The Chinese government continues to ban and expel foreign journalists from Tibet and the neighbouring provinces of Gansu, Qinghai, and Sichuan, as well as the capital, Beijing, say RSF and CPJ. Journalists have been temporarily detained and followed. RSF has recorded more than 40 serious violations of the rights of foreign journalists since the protests erupted on 10 March.

"The Chinese authorities are in the process of dealing with the problem of Tibetan demonstrations by means of force and silence," says RSF. "After ridding Tibet and the neighbouring regions of undesirable observers - foreign journalists and tourists - the security forces are crushing the protests without the international community being able to watch."

Meanwhile, lines of communication have been cut or heavily restricted. International radio stations have been jammed in Tibet and Internet café owners are being forced to increase the surveillance of clients to prevent photos and videos from being sent abroad, reports RSF. At the same time, telephone services are still subject to extensive disruptions.

Nor is the crackdown contained within China's borders. Police in Nepal broke up a protest near the UN offices in Kathmandu by hundreds of Tibetan refugees and monks on Monday. The protesters, who were demanding a UN investigation into the crackdown, were beaten with bamboo sticks and at least 40 were arrested, say news reports.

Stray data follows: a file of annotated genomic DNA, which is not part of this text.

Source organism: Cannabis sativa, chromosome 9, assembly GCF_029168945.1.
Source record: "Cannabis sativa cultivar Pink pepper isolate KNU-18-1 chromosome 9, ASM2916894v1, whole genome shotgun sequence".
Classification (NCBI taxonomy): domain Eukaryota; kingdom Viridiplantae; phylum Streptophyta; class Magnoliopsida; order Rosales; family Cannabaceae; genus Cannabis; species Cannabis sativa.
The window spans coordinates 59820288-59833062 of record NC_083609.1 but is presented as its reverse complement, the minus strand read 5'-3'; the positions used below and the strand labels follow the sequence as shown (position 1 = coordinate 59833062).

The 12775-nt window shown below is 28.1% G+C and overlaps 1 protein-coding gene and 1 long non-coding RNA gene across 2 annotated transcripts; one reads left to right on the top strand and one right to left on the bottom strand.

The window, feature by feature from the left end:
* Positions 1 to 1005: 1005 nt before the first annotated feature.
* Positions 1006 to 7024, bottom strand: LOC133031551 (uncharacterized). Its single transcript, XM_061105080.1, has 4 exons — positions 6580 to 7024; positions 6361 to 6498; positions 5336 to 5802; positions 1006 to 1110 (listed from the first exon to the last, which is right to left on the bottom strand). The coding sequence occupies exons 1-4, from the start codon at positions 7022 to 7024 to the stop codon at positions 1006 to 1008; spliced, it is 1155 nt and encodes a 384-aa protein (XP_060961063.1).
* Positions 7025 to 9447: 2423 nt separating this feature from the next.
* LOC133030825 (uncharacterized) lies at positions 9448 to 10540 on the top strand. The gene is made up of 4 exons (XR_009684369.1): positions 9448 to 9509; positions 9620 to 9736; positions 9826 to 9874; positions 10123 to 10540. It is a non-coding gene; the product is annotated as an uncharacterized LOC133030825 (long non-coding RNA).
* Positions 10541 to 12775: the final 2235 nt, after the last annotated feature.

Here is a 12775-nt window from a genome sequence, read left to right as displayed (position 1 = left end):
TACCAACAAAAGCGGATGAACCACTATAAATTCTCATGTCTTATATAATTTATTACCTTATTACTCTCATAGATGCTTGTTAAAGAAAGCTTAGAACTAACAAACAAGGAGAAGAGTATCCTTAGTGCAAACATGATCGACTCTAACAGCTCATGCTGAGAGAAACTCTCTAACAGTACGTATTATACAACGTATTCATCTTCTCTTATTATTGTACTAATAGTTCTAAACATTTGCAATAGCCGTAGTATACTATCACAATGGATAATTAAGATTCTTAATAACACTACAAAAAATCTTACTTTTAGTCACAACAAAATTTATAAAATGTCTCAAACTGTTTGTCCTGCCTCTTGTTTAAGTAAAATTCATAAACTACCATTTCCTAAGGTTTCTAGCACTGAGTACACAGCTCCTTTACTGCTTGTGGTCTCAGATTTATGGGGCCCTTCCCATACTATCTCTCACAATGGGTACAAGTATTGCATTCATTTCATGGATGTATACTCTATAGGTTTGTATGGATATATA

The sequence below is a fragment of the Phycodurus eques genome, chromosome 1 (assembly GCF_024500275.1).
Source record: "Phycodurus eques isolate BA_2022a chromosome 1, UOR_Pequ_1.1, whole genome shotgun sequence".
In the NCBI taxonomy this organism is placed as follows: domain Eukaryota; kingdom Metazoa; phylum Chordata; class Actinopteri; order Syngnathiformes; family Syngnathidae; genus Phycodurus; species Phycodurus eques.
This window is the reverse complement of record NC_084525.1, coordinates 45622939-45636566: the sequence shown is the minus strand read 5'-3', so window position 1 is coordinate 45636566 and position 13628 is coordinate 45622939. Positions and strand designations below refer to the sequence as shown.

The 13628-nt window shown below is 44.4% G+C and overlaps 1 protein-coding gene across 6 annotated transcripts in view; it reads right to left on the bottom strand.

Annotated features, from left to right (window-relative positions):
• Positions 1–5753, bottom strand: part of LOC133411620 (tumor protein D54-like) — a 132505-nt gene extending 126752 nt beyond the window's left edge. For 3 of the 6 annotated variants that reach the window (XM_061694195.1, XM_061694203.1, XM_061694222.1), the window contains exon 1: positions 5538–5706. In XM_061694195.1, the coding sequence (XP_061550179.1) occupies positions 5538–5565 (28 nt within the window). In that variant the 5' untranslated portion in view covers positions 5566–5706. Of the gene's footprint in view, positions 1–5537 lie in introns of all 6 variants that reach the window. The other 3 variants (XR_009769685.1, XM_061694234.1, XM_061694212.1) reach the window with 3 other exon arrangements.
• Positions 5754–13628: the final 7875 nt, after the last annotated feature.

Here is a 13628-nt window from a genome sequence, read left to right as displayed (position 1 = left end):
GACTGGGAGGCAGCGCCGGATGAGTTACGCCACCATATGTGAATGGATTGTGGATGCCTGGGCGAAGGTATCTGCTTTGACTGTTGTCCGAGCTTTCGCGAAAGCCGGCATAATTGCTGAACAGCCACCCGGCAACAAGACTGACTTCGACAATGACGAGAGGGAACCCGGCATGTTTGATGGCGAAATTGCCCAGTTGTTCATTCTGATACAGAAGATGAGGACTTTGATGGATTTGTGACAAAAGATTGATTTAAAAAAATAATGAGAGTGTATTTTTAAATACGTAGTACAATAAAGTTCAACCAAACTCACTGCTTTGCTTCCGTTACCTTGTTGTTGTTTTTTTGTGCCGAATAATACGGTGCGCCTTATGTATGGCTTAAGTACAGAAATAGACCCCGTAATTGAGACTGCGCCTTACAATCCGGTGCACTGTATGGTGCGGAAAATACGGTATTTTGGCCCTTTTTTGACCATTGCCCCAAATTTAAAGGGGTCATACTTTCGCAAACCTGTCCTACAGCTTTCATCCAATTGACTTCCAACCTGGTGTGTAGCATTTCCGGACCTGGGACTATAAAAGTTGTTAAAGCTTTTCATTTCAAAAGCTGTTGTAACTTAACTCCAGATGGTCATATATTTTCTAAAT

Human Rights Watch has urged Nepal to stop doing "Beijing's bidding" and end its crackdown on Tibetan exiles protesting against China. Nepal, home to thousands of Tibetan refugees, has said it will not allow protests against any "friendly nation," including China.

IFEX members RSF, CPJ, Human Rights Watch, as well as ARTICLE 19 and the World Association of Newspapers (WAN) are demanding that the Chinese government lift its lockdown of all Tibetan areas and give media and independent observers full access.

Human Rights Watch and RSF are also calling for an independent investigation, ideally headed by the UN, into recent events in Tibet.

Visit these links:
- RSF on Olympia protests: http://tinyurl.com/ypzwt6- RSF on Tibet: http://www.rsf.org/article.php3?id_article=26290- ARTICLE 19: http://tinyurl.com/39gkzd- WAN: http://www.wan-press.org/article16744.html- Human Rights Watch Tibet page: http://www.hrw.org/doc/?t=tibet- IFEX Tibet page: http://tinyurl.com/yvwgr4- CPJ: http://tinyurl.com/22vwdv- Free Tibet Campaign, with links to international news reports: http://www.freetibet.org/- International Federation for Human Rights (FIDH) China campaign: http://tinyurl.com/25d2l4- Open letter from 29 Chinese intellectuals proposing 12 suggestions on Tibet: http://tinyurl.com/ytpjzj- Sign a petition supporting the Dalai Lama's call for dialogue and human rights in Tibet: http://tinyurl.com/2ayed7(Photo: A protester from Reporters Without Borders is arrested during the Olympic flame lighting ceremony for the Beijing 2008 Games in Olympia, Greece, on 24 March. Photo courtesy of Reuters/Mal Langsdon)

(25 March 2008)